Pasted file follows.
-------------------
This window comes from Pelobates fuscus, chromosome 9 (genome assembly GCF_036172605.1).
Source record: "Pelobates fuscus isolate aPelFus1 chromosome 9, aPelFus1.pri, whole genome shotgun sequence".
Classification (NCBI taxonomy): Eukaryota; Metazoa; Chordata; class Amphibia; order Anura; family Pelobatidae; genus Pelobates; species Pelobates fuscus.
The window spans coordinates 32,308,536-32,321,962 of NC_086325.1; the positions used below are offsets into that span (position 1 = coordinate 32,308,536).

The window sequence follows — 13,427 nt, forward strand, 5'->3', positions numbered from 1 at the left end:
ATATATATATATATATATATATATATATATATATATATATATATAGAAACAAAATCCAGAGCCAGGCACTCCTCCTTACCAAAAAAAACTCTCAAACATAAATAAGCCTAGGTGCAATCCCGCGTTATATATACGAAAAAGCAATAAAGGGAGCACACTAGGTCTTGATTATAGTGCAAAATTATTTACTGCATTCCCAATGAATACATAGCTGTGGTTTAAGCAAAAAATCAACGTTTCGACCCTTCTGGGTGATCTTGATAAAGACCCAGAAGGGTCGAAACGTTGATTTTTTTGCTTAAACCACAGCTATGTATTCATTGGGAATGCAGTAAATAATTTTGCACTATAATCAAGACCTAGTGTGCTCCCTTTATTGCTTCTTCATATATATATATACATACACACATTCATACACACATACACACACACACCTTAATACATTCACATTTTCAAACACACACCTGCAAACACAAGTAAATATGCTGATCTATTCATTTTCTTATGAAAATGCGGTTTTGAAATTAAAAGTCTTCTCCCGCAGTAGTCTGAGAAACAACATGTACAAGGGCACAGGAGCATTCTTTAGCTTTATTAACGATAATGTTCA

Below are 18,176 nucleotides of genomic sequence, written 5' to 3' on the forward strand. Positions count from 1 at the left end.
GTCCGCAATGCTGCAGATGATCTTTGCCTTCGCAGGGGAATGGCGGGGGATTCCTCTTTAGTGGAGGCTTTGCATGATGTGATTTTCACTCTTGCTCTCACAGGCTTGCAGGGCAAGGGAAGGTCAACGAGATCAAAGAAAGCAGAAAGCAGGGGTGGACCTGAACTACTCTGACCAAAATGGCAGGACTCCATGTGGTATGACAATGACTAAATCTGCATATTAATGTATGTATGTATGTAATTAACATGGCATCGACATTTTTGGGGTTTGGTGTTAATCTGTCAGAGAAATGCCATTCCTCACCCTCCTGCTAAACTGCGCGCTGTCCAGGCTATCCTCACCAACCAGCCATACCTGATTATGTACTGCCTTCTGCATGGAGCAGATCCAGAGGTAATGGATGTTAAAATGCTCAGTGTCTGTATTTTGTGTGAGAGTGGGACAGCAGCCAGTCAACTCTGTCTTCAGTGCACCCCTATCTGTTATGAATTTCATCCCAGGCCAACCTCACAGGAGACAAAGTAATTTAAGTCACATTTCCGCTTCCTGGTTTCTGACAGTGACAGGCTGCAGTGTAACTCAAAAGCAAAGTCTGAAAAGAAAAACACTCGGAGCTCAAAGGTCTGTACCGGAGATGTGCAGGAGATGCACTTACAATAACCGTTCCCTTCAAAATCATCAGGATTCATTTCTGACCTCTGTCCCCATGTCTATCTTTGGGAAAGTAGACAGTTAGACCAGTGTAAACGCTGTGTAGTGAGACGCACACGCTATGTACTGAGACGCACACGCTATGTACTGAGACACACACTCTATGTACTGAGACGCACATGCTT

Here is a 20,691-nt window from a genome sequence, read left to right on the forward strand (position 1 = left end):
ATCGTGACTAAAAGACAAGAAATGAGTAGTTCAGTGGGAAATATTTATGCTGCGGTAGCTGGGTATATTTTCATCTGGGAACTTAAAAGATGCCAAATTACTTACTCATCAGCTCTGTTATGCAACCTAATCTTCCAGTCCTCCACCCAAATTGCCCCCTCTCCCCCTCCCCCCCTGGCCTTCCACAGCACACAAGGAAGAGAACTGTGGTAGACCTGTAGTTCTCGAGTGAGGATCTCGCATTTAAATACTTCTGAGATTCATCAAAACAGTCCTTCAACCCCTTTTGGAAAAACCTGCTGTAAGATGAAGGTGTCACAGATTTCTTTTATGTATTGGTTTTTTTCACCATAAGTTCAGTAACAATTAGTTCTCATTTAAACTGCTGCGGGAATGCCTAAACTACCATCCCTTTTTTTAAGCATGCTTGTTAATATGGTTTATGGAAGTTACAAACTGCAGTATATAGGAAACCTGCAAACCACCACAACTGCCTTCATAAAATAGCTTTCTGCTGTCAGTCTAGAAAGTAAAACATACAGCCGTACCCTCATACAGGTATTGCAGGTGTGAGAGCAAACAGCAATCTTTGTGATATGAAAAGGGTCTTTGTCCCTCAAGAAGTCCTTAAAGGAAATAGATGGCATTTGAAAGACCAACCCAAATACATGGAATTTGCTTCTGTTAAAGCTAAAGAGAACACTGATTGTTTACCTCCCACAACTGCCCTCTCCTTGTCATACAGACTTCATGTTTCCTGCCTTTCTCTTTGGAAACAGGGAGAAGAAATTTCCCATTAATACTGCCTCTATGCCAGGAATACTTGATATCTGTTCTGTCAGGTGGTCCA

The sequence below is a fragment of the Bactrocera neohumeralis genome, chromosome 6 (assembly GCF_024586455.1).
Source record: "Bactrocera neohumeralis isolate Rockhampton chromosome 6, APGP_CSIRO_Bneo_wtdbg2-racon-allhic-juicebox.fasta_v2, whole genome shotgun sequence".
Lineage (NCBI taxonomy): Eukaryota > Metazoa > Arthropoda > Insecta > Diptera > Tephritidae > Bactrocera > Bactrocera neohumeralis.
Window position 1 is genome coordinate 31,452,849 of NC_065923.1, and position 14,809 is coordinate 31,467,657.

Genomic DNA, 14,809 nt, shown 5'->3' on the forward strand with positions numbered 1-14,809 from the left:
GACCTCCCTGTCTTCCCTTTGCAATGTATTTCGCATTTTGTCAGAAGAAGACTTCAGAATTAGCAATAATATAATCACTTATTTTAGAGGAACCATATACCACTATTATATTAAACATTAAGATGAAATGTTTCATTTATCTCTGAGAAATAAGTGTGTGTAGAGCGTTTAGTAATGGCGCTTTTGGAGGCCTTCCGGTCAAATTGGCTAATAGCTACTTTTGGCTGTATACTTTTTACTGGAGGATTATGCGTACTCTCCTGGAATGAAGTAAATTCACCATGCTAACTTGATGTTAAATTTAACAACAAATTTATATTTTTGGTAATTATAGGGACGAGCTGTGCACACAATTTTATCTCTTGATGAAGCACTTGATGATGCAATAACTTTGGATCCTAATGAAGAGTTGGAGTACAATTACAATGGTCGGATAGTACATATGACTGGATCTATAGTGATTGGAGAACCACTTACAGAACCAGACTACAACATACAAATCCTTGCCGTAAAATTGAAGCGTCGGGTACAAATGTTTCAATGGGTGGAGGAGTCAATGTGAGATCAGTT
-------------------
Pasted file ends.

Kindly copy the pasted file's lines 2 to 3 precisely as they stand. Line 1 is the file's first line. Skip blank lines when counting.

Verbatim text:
Source record: "Pelobates fuscus isolate aPelFus1 chromosome 9, aPelFus1.pri, whole genome shotgun sequence".
Classification (NCBI taxonomy): Eukaryota; Metazoa; Chordata; class Amphibia; order Anura; family Pelobatidae; genus Pelobates; species Pelobates fuscus.